“In spite of the difficult political environment Nepal has been able to undertake a series of ground breaking reforms in school education, and the program will take these reforms even further,” said Rajendra Dhoj Joshi, Senior Education Specialist and Co-Task Team Leader at the World Bank.  Nepal has firmly established itself as the world leader in community management of schools. Community management of schools builds upon Nepal’s tradition of community initiative in delivery of education. The credit for significant achievements made in the education sector largely goes to communities. SSRP will accord high priority to enhancing community capacity.”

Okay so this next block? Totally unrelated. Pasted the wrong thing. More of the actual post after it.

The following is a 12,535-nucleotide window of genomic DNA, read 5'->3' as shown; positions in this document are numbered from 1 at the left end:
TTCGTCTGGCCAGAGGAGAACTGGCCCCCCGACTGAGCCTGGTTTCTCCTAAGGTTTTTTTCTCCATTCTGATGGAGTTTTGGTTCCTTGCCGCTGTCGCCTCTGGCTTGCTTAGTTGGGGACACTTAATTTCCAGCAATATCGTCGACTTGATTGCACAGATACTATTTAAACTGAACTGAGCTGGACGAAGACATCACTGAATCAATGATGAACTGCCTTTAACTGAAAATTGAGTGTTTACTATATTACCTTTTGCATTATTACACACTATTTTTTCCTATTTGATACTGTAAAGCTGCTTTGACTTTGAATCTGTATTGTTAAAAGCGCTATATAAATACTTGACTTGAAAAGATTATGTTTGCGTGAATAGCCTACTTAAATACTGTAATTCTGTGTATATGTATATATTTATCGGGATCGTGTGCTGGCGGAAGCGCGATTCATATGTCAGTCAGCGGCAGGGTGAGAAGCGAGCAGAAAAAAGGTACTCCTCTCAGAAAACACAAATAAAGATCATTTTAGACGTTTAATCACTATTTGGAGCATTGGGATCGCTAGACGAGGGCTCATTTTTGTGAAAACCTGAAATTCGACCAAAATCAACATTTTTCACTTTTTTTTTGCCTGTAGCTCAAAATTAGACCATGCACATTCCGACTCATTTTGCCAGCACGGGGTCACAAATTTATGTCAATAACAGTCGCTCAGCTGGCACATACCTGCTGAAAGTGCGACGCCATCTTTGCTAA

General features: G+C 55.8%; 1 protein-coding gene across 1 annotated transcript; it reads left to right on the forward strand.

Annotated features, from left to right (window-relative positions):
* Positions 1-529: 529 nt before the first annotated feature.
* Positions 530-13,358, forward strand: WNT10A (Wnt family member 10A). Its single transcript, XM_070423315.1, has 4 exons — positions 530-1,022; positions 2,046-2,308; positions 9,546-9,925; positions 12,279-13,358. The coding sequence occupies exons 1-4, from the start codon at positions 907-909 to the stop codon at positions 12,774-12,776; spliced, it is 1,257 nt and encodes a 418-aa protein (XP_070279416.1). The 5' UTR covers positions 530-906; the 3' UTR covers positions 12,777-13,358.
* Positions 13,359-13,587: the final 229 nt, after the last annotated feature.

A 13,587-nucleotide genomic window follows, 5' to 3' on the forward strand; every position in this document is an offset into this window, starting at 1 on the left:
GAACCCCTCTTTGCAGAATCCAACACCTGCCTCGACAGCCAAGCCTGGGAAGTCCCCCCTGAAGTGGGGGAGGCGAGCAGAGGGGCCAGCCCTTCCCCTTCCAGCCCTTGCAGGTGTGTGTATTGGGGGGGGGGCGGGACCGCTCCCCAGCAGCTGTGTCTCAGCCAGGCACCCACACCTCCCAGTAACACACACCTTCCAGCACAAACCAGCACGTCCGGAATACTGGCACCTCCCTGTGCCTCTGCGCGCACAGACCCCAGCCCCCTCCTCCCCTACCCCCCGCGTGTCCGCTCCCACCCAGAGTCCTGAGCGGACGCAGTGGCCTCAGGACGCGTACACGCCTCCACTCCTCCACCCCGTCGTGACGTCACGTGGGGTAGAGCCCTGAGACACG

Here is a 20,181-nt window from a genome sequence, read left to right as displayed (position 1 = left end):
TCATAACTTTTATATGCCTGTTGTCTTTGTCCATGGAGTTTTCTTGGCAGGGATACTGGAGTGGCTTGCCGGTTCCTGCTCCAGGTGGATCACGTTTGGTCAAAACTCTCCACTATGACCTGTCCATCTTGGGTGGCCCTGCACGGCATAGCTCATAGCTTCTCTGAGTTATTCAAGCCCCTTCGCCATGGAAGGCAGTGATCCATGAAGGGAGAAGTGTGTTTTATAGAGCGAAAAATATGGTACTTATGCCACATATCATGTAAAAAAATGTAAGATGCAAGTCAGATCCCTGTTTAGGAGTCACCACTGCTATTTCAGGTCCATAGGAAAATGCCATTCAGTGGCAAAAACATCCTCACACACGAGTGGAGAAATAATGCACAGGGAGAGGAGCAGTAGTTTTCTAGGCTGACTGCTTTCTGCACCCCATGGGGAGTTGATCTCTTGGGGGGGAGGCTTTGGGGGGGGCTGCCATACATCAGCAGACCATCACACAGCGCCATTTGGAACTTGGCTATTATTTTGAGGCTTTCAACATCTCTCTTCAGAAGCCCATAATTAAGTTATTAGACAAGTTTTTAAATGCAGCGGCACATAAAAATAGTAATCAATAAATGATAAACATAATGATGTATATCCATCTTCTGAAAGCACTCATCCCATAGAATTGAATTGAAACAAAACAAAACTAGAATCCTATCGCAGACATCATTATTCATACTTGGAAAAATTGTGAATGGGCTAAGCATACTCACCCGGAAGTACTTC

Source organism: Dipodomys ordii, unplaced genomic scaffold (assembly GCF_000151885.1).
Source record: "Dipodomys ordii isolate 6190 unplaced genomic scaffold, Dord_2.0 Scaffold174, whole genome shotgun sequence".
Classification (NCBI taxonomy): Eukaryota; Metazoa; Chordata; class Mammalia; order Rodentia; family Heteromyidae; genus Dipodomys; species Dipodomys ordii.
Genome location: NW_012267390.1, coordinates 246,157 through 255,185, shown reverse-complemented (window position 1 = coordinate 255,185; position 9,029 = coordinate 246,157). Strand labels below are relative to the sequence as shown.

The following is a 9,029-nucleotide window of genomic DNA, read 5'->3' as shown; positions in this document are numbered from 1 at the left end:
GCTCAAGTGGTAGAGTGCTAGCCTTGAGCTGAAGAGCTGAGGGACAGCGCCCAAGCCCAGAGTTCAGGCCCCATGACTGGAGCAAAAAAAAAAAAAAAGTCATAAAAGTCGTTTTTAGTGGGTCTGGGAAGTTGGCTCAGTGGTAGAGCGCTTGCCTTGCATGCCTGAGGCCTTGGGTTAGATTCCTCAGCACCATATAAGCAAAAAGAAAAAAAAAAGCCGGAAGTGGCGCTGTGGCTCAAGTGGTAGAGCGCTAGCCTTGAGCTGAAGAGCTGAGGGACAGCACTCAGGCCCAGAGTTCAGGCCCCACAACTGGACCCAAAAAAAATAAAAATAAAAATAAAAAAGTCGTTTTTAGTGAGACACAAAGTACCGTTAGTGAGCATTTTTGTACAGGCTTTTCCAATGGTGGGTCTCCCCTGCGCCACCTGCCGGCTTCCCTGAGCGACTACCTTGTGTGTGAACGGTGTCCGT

Given the evidence that children with Early Childhood Education Development (ECED) experience have lower dropout rates, higher completion rates, and are better prepared cognitively, emotionally, and socially when they go to primary school, the program will support the running of some 25,000 existing ECED centers and add about 6,000 new ones. 

 

At the new secondary cycle (grades 9-12), the program will support access through expansion of physical facilities, including classroom construction and rehabilitation, libraries and laboratories, and schools for children with special needs.  The program will address equity and inclusion by maintaining scholarship schemes for Dalits, marginalized groups, the disabled, girls, and children from poor households.  It will also finance alternative provisions such as open learning centers, non-formal education for adult women, and grant support to traditional schools.  In the medium to long run, the program intends to make secondary education free for all children.